So for item 3, I could break the line going to the built in speakers in the TV, then put this DPDT jack across that?  Then when I put in a stereo plug for either the headphones, or the extension speakers, I would like it to disconnect the built in speakers, but seems to me it would make the connectiion to the built in, not break it.  Maybe I dont understand how the DPPT jack works.  Looking for -

TV --->  jack for speakers ---->  jack for headphones ----> internal speakers
              (tiny low W amp)                 |
                      |                              headphones
                ext. speakers

thank you
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ridCommented:
Doesn't the headphone jack cut out the internal speakers? If it does, you could use that jack... Otherwise, most of these plugs have braking contacts included that will cut out whatever is "beyond" the connector when a plug is inserted. 3.5 mm or 6 mm "telephone" jack type assumed.

2x5 W is plenty, unless you are in a very large room or the speakers are of a very hard-to-drive model.
/RID
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scrathcyboyAuthor Commented:
There are no jacks in the TV right now, only internal speakers, I would have to wire any jacks in.
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garycaseCommented:
If you can't find a simple DPDT jack that breaks the internal connection when plugged in (this should be readily available at Radio Shack, but I didn't see one on their web site), you could use a simple DPDT switch to switch between the internal and external speakers -- like one of these:
http://www.radioshack.com/family/index.jsp?categoryId=2032278&cp=2032058.2032230&allCount=68&fbc=1&f=PAD%2FProduct+Type%2FDPDT&fbn=Type%2FDPDT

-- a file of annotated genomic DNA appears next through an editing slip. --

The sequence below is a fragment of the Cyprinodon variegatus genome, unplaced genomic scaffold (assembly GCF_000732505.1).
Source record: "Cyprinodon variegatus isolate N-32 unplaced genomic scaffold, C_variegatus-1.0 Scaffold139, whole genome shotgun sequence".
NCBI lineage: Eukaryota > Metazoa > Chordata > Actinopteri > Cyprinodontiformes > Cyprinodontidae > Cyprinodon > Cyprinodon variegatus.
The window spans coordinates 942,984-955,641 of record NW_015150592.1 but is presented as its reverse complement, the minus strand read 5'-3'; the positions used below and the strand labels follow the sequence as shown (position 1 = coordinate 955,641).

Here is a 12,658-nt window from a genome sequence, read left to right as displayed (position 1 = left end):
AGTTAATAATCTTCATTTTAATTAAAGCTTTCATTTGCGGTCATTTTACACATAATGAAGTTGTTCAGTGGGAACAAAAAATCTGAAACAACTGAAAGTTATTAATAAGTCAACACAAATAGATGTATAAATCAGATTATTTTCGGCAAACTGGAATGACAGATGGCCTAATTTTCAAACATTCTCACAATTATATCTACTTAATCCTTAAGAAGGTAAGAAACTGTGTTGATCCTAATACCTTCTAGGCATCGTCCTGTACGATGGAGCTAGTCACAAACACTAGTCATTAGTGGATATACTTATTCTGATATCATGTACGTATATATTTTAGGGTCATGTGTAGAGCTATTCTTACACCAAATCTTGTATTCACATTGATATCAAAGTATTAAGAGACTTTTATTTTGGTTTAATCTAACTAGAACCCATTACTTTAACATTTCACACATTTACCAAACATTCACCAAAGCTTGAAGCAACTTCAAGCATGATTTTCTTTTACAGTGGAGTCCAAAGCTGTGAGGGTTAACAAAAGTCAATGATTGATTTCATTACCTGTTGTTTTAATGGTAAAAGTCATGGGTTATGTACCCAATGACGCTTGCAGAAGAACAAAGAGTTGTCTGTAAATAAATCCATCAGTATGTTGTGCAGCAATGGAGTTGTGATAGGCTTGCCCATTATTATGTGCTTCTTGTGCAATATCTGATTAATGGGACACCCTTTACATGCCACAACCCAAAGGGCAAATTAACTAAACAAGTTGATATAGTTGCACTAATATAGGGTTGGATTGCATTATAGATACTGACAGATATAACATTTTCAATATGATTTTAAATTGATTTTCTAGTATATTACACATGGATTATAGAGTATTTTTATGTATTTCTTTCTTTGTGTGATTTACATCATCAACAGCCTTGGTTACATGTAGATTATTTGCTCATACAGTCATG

and then use a jack like this for the external connection:
http://www.radioshack.com/product/index.jsp?productId=2103452&cp=2032058.2032231.2032280&pg=13&parentPage=family

I'd ask at Radio Shack, however, or any other electronics store that caters to hobbyists -- they should have a simple jack that has an automatic disconnect for an internal connection.
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scrathcyboyAuthor Commented:
Aha!  So DPDT simply means double pole double throw, on either up or down to different connects with center off, now I see, yes I already have one of those.  I will try RS tomorrow for the mini-amp kit and the jacks, Im sure I can get the jacks, as to whether I can get/make the miniamp kit, that is another story.
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garycaseCommented:
If you're a bit handy and have modest soldering skills you can make a simple little amp that will work just fine for this:  http://www.electronics123.com/s.nl/sc.8/category.33/it.A/id.462/.f


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scrathcyboyAuthor Commented:
Terrific, thats what I was looking for, soldering is not my forte, I can melt anything, but I will give it a try, also, all the other links you gave.  Thank you much garycase, and also rid for your ideas too.  regards SB.